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Standard Setters Boost Performance Reporting Practices

Many citizens want to know what sort of progress their government is making on issues they care about: Is the community getting safer? Are the air and water getting cleaner? How well are the schools educating their children? Whatever the issues that concern them, they often have trouble cutting through the jargon and data tables that are a hallmark of many reports. It is with this in mind that the Governmental Accounting Standards Board (GASB) voted in April 2007 to add a project to its current agenda that could result in suggested guidelines for governments to help them effectively communicate their accomplishments to the public.

The GASB project is known as Service Efforts and Accomplishments (SEA) Reporting and has been a research project at GASB practically since the organization started in 1984. Now, the Board is positioning itself to act. Meanwhile, in Canada, the Public Sector Accounting Board (PSAB) has already acted by approving a "Statement of Recommended Practice" for this purpose.

"Suggested Criteria" for Performance Reporting Based on GASB Research

The SEA Reporting project is intended to help governments report to the public the measures they develop and use to gauge the outcomes they achieve in pursuit of their public policy goals. GASB’s SEA research produced a special report on "suggested criteria" for performance reporting in 2003, and a guide for users of performance reports in 2005. GASB's suggested criteria are not prescriptive. Neither these criteria suggested by GASB researchers nor the eventual guidance issued by the board will indicate what performance measures should be reported. Instead, the criteria are meant to help governments report compelling performance information citizens can trust in a user-friendly way. Criteria include:

Several suggested criteria particularly support Effective Community Governance, including:

"Helping governments effectively communicate what they believe are their most important accomplishments to constituents has been the focus of the GASB's research on SEA reporting," said Robert Attmore, GASB chairman.

In Canada, the PSAB Has Already Acted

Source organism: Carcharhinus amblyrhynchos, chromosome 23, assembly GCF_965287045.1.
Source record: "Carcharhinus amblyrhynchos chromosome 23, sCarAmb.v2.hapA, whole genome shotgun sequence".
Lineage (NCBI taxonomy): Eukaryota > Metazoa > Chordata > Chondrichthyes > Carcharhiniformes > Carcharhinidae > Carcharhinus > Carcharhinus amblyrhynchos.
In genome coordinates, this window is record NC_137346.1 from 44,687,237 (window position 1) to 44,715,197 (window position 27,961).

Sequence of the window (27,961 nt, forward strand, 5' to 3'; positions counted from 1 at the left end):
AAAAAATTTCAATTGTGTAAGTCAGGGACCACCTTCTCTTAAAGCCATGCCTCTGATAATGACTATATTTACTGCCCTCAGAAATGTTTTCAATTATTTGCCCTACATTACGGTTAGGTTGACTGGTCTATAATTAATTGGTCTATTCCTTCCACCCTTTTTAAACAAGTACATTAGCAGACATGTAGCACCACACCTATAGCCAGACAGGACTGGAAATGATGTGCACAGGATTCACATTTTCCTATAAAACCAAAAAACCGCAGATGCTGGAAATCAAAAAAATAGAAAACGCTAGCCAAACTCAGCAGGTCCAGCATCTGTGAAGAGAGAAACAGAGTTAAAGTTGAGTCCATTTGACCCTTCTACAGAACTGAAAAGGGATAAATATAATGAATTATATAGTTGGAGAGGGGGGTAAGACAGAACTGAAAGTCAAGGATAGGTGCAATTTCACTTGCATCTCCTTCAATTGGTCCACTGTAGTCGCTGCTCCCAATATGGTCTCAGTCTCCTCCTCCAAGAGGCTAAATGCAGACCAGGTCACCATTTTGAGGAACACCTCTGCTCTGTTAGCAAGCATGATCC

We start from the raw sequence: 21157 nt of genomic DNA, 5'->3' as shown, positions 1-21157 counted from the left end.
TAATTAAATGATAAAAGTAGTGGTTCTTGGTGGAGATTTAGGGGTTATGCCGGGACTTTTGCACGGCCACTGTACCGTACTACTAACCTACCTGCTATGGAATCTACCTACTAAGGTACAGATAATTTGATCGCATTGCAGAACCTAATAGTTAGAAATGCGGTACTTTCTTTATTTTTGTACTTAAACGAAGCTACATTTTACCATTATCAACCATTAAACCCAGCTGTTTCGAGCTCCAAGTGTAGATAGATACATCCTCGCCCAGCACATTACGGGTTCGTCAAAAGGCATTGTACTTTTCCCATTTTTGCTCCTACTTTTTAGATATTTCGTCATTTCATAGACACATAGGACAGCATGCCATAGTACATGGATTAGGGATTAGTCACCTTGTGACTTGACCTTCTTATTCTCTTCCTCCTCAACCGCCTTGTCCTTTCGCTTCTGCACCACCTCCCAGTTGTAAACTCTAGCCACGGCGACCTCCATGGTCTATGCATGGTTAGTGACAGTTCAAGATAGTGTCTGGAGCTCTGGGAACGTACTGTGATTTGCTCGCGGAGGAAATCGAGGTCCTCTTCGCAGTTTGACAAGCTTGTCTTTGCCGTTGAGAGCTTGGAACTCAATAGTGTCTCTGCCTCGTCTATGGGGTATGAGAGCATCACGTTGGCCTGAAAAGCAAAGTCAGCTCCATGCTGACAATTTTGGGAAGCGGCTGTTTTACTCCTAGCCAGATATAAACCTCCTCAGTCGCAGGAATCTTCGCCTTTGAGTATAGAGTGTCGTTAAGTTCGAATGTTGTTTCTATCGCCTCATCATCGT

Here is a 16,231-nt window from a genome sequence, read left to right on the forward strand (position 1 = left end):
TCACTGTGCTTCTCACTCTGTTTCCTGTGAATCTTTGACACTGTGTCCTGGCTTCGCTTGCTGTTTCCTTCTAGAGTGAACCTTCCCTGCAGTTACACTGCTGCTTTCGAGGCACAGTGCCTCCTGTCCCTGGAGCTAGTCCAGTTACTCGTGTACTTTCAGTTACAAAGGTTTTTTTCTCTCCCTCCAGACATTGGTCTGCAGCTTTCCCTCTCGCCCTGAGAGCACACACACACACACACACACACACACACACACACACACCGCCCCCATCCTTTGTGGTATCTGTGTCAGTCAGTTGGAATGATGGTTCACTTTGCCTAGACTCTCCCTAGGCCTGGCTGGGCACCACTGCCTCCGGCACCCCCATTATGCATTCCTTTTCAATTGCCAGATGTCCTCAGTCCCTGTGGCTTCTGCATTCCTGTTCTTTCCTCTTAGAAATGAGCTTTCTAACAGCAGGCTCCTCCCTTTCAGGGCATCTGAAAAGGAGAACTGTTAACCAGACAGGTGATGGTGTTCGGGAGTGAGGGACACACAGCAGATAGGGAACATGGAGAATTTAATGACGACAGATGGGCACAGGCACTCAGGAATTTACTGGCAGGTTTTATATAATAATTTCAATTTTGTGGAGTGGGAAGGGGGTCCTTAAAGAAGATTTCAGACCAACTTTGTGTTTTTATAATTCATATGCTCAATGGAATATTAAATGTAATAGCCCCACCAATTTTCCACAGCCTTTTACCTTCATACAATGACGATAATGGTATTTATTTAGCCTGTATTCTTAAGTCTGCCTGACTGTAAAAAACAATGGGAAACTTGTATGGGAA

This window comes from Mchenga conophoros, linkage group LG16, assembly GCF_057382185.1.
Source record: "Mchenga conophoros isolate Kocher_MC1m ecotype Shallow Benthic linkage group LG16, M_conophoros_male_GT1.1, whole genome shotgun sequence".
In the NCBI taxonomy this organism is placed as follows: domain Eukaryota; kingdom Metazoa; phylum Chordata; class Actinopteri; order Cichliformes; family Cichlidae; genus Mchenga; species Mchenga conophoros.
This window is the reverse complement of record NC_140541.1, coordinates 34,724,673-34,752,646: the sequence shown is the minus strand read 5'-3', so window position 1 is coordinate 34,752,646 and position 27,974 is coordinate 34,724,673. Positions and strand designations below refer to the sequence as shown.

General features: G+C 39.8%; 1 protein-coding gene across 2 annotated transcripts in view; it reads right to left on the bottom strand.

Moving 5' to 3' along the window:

While the GASB is only just moving from research to an active board project, in Canada, the Public Sector Accounting Board already issued a "Statement of Recommended Practice" (SORP) called SORP-2, Public Performance Reporting, approved by the board in June 2006. The SORP provides recommended practices for reporting performance information in a public performance report and is, like the GASB's suggested criteria, neither prescriptive nor a template. The SORP recommends, for example, that public performance reports:

In May 2007 the PSAB issued a Guide to Preparing Public Performance Reports [PDF] to help governments in Canada follow these practices. The guide introduces each recommended practice as a question and suggests features that would make it clear whether the practice has been applied or not.

AGA Awards Foster the Use of the GASB Suggested Criteria
To encourage U.S. state and local governments to use the GASB suggested criteria, the Association of Government Accountants (AGA) has established a program to help governments strengthen their performance reports and recognize, through a Certificate of Achievement  program, the truly outstanding reports. Performance reports are evaluated on how well the government or other organization informs the public about its performance, consistent with the GASB's suggested criteria. Reviewers then award a Certificate of Achievement in SEA Reporting. The Fiscal Year 2006 winners were the Cities of Bellevue (Washington), Palo Alto (California) and Portland (Oregon); King County (Washington) Metro; King County Department for Natural Resources & Parks; and the Oregon Department of Transportation. As interest in the performance reporting grows, expect fiercer competition for the award in years to come.

A newer, related AGA program, the Citizen-Centric Government Reporting Initiative, is aimed at helping governments produce brief, attractive, easy-to-understand reports on government finances and service performance. In a pilot citizen-centric project, Portland, Oregon, became the first major metropolitan city in the U.S. to create a four-page summary of city finances and service performance, issued in May 2007 as the Auditor's Report to Residents [PDF].